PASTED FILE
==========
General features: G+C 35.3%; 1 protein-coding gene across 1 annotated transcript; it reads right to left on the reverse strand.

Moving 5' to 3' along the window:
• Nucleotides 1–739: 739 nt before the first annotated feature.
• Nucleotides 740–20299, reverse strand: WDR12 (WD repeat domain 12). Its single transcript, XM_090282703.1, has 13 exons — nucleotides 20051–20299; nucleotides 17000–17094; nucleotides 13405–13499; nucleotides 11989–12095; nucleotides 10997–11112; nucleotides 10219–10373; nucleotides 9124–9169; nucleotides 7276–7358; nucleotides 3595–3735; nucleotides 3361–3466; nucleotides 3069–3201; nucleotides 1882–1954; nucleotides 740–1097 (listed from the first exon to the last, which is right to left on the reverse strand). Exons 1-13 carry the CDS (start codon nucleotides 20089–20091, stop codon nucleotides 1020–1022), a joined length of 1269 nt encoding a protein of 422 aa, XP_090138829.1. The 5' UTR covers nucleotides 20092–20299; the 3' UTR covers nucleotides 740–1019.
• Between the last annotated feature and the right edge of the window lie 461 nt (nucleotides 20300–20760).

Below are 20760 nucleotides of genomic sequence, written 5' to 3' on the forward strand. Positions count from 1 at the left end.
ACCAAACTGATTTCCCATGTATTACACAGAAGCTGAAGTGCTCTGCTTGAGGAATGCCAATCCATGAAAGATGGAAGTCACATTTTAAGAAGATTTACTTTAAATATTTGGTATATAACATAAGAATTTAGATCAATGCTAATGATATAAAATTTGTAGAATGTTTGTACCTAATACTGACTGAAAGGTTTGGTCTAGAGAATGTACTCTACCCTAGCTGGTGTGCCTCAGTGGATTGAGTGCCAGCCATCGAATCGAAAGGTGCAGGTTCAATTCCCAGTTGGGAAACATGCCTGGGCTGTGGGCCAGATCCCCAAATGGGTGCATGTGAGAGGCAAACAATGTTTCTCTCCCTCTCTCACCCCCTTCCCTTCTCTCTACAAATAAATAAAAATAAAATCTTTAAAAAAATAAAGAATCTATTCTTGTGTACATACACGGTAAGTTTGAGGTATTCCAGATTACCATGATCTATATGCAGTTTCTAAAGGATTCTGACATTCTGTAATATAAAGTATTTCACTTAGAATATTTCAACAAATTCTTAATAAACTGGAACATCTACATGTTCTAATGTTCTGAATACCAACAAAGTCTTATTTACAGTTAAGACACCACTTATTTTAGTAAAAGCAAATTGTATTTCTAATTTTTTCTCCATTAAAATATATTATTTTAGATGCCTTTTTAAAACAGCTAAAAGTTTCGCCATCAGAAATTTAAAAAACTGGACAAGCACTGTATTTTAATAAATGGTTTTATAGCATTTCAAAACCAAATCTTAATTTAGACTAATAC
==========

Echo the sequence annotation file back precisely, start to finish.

General features: G+C 35.3%; 1 protein-coding gene across 1 annotated transcript; it reads right to left on the reverse strand.

Moving 5' to 3' along the window:
• Nucleotides 1–739: 739 nt before the first annotated feature.
• Nucleotides 740–20299, reverse strand: WDR12 (WD repeat domain 12). Its single transcript, XM_090282703.1, has 13 exons — nucleotides 20051–20299; nucleotides 17000–17094; nucleotides 13405–13499; nucleotides 11989–12095; nucleotides 10997–11112; nucleotides 10219–10373; nucleotides 9124–9169; nucleotides 7276–7358; nucleotides 3595–3735; nucleotides 3361–3466; nucleotides 3069–3201; nucleotides 1882–1954; nucleotides 740–1097 (listed from the first exon to the last, which is right to left on the reverse strand). Exons 1-13 carry the CDS (start codon nucleotides 20089–20091, stop codon nucleotides 1020–1022), a joined length of 1269 nt encoding a protein of 422 aa, XP_090138829.1. The 5' UTR covers nucleotides 20092–20299; the 3' UTR covers nucleotides 740–1019.
• Between the last annotated feature and the right edge of the window lie 461 nt (nucleotides 20300–20760).

Below are 20760 nucleotides of genomic sequence, written 5' to 3' on the forward strand. Positions count from 1 at the left end.
ACCAAACTGATTTCCCATGTATTACACAGAAGCTGAAGTGCTCTGCTTGAGGAATGCCAATCCATGAAAGATGGAAGTCACATTTTAAGAAGATTTACTTTAAATATTTGGTATATAACATAAGAATTTAGATCAATGCTAATGATATAAAATTTGTAGAATGTTTGTACCTAATACTGACTGAAAGGTTTGGTCTAGAGAATGTACTCTACCCTAGCTGGTGTGCCTCAGTGGATTGAGTGCCAGCCATCGAATCGAAAGGTGCAGGTTCAATTCCCAGTTGGGAAACATGCCTGGGCTGTGGGCCAGATCCCCAAATGGGTGCATGTGAGAGGCAAACAATGTTTCTCTCCCTCTCTCACCCCCTTCCCTTCTCTCTACAAATAAATAAAAATAAAATCTTTAAAAAAATAAAGAATCTATTCTTGTGTACATACACGGTAAGTTTGAGGTATTCCAGATTACCATGATCTATATGCAGTTTCTAAAGGATTCTGACATTCTGTAATATAAAGTATTTCACTTAGAATATTTCAACAAATTCTTAATAAACTGGAACATCTACATGTTCTAATGTTCTGAATACCAACAAAGTCTTATTTACAGTTAAGACACCACTTATTTTAGTAAAAGCAAATTGTATTTCTAATTTTTTCTCCATTAAAATATATTATTTTAGATGCCTTTTTAAAACAGCTAAAAGTTTCGCCATCAGAAATTTAAAAAACTGGACAAGCACTGTATTTTAATAAATGGTTTTATAGCATTTCAAAACCAAATCTTAATTTAGACTAATAC